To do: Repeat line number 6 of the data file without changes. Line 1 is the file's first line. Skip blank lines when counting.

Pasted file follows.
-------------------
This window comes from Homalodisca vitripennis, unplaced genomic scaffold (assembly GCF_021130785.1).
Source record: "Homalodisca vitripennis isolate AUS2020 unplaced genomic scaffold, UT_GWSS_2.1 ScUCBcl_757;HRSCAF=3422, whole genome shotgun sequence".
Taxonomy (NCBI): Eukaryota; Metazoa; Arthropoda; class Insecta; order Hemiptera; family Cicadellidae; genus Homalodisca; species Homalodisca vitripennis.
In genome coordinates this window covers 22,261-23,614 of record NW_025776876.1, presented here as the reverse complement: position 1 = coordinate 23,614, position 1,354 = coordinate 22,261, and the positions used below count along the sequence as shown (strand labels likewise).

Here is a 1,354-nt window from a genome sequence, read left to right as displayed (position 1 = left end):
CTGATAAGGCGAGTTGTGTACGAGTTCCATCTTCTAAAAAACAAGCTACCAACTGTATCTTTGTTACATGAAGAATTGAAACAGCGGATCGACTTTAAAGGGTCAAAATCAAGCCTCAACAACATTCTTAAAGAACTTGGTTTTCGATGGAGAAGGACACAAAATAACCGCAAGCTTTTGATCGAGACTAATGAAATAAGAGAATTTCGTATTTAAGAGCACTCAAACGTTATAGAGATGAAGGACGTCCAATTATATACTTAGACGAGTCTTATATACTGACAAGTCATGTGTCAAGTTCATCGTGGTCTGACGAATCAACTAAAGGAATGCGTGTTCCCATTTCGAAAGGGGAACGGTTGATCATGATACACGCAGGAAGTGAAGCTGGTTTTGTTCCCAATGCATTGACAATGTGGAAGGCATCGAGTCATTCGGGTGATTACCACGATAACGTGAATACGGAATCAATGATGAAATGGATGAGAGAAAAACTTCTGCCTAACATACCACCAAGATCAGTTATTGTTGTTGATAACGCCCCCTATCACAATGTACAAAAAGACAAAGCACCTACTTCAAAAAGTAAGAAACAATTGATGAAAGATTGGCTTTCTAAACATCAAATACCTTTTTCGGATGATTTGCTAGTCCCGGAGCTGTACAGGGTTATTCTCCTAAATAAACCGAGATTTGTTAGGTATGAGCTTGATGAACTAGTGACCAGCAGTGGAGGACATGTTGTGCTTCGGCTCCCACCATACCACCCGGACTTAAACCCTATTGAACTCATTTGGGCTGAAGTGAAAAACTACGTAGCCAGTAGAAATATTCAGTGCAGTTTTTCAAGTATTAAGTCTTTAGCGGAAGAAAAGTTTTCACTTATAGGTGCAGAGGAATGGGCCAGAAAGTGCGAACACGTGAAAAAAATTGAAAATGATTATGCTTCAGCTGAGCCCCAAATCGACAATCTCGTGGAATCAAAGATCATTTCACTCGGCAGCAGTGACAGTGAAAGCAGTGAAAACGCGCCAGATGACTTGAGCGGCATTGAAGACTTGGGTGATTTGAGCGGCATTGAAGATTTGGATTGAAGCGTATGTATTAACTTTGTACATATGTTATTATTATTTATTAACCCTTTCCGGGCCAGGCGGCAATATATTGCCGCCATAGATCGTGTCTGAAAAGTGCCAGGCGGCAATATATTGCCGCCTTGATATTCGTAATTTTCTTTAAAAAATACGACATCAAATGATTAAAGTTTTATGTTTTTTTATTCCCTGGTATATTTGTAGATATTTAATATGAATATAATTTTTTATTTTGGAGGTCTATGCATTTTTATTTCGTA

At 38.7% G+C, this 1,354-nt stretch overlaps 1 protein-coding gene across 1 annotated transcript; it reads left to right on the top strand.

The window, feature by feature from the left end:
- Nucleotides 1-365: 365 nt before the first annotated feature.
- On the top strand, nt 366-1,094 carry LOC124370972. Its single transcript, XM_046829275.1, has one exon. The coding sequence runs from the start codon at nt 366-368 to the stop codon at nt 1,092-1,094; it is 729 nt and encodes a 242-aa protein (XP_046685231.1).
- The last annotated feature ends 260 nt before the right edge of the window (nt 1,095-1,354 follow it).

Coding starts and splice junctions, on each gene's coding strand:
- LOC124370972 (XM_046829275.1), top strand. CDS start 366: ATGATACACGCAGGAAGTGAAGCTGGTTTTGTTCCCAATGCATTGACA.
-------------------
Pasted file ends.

CTGATAAGGCGAGTTGTGTACGAGTTCCATCTTCTAAAAAACAAGCTACCAACTGTATCTTTGTTACATGAAGAATTGAAACAGCGGATCGACTTTAAAGGGTCAAAATCAAGCCTCAACAACATTCTTAAAGAACTTGGTTTTCGATGGAGAAGGACACAAAATAACCGCAAGCTTTTGATCGAGACTAATGAAATAAGAGAATTTCGTATTTAAGAGCACTCAAACGTTATAGAGATGAAGGACGTCCAATTATATACTTAGACGAGTCTTATATACTGACAAGTCATGTGTCAAGTTCATCGTGGTCTGACGAATCAACTAAAGGAATGCGTGTTCCCATTTCGAAAGGGGAACGGTTGATCATGATACACGCAGGAAGTGAAGCTGGTTTTGTTCCCAATGCATTGACAATGTGGAAGGCATCGAGTCATTCGGGTGATTACCACGATAACGTGAATACGGAATCAATGATGAAATGGATGAGAGAAAAACTTCTGCCTAACATACCACCAAGATCAGTTATTGTTGTTGATAACGCCCCCTATCACAATGTACAAAAAGACAAAGCACCTACTTCAAAAAGTAAGAAACAATTGATGAAAGATTGGCTTTCTAAACATCAAATACCTTTTTCGGATGATTTGCTAGTCCCGGAGCTGTACAGGGTTATTCTCCTAAATAAACCGAGATTTGTTAGGTATGAGCTTGATGAACTAGTGACCAGCAGTGGAGGACATGTTGTGCTTCGGCTCCCACCATACCACCCGGACTTAAACCCTATTGAACTCATTTGGGCTGAAGTGAAAAACTACGTAGCCAGTAGAAATATTCAGTGCAGTTTTTCAAGTATTAAGTCTTTAGCGGAAGAAAAGTTTTCACTTATAGGTGCAGAGGAATGGGCCAGAAAGTGCGAACACGTGAAAAAAATTGAAAATGATTATGCTTCAGCTGAGCCCCAAATCGACAATCTCGTGGAATCAAAGATCATTTCACTCGGCAGCAGTGACAGTGAAAGCAGTGAAAACGCGCCAGATGACTTGAGCGGCATTGAAGACTTGGGTGATTTGAGCGGCATTGAAGATTTGGATTGAAGCGTATGTATTAACTTTGTACATATGTTATTATTATTTATTAACCCTTTCCGGGCCAGGCGGCAATATATTGCCGCCATAGATCGTGTCTGAAAAGTGCCAGGCGGCAATATATTGCCGCCTTGATATTCGTAATTTTCTTTAAAAAATACGACATCAAATGATTAAAGTTTTATGTTTTTTTATTCCCTGGTATATTTGTAGATATTTAATATGAATATAATTTTTTATTTTGGAGGTCTATGCATTTTTATTTCGTA